India is reportedly planning to open its first coal trading exchange on the basis of commodity or energy exchanges. Coal consumers and traders throughout the country welcomed the move but said the exchange should be started only when there are more buyers and sellers. The coal trading exchange will be an electronic system based that will provide an online platform to various traders in the market. The exchange will boost sales. According to industry experts, the entire coal produced in the country would be traded on the coal exchange. This exchange would have the potential to turn the entire coal sector into an open market that will have no barriers to free-market activities.
A government official had stated that the nation will go ahead with the commercial coal mining procedure with the purpose of having more coal sellers in the market apart from Coal India and Singareni Collieries. Moreover, coal blocks have been allocated to the state-level PSUs for coal sales.
The exchange will deal with proposed gas exchanges, power bourses, or commodity exchanges. This will probably lead to the end of Coal India’s new Fuel Supply Agreements (FSA) regime. However, Coal India Ltd is anticipated to be a dominant player in the coal mining sector as it has set a production target of one billion tons by the year 2024.
Union Finance Minister Nirmala Sitharam had announced various reforms in the coal sector. This was done while revealing the fourth phase of the Aatmanirbhar Bharat economic package. Under these reforms, she revealed that the Government plans to bring in commercial mining activities in the coal sector on a revenue-sharing basis. By this, the Government monopoly in the sector will be completely removed and liberal entries will be allowed so that more and more general public can participate. She informed that although India has the third-largest deposit of coal, still imported coal and sometimes energy sectors suffer due to this scenario. Hence, the government had to introduce new reforms in the coal mining sector.
Need for setting up the Coal Exchange.
The country’s coal import reduced by 20 percent to 18.93 million tonnes (MT) in May 2020. The government is planning to bring the country’s coal imports to zero by 2023-24. All this while, the government had a monopoly on coal mining which is the reason why India imports call despite being the third-largest producer of coal in the world. The government wants to now allow liberalized entries in the coal sector.
This step will lead to more sellers in the market besides Coal India. The government is anticipating to have numerous buyers of coal along with many sellers. Hence, setting up a platform like coal exchange quite similar to the commodity exchange will facilitate more trading of coal. Coal Exchange will be the first and the only trading platform for the organized sale of coal in India. The Coal Exchange will be set up after the government clears all the grievances and concerns related to the coal trading
Why invest in Coal?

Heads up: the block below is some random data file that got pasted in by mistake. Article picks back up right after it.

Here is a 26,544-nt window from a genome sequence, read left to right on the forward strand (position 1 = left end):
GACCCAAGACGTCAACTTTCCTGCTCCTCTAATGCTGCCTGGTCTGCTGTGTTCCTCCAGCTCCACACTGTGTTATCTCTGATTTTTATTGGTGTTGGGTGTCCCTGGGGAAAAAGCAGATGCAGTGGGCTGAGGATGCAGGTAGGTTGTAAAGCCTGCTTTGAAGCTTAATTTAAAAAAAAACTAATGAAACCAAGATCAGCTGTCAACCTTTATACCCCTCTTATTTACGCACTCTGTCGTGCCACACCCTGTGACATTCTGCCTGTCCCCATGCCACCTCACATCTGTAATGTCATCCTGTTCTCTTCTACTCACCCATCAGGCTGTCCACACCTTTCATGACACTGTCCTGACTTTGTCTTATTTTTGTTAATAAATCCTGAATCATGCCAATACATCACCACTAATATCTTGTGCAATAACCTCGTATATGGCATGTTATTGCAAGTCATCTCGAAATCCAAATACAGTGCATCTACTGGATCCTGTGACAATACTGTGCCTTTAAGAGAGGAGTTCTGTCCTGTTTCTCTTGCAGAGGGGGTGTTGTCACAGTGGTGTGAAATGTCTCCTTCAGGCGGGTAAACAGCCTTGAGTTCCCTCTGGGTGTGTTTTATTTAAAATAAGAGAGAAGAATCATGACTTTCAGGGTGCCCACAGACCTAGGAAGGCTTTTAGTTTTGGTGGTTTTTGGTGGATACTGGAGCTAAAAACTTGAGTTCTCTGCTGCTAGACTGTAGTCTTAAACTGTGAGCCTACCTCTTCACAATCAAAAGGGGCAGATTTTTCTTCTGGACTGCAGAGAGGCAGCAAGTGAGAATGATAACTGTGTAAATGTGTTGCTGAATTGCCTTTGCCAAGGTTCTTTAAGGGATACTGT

To diversify your portfolio -Investing in coal in combination with other commodities is a smart way to diversify an investment portfolio. All the investors who are seeking true asset class diversification should consider investing coal along with other energy commodities.
Emerging market demand -In the coming years, India will also see a huge increase in its electricity consumption as it is heading towards modernizing its economy. Unlike the West, India is less likely to be influenced by environmental concerns when establishing public policies. An investment in coal is a smart way to bet on these emerging market economies.
Betting on infrastructure -Infrastructure development in any country requires massive quantities of steel. Demand for coal (and also the coke from coal which is used to produce steel) could increase rapidly in the coming years. Also, the price of coal which is used to make coke is about three times higher than the price of coal used in the Electric Power Generation Sector.
Coal prices have always been lower and more stable than oil and gas prices. Coal will remain one of the most affordable fuel for power generation in many industrialized countries for decades. The countries with energy-intensive industries, the impact of fuel and electricity price increases is always compounded. High prices of fuel can often lead to a loss of competitive advantage and in many cases, loss of the industry as well.
Coal Minister Pralhad Joshi had recently written to state ministers asking them not to import coal and take domestic supply from Coal India Limited which is abundant in fuel. Along with this, Prime Minister was also quoted giving instructions to focus on thermal coal import substitution, especially when huge coal stock is available in the country this year.
A top analyst with a coal trading firm said many countries across the world already have coal exchanges and it is a well-tested model. However, the government should let the market growth with a large number of players obtaining the right value for coal at the proposed market.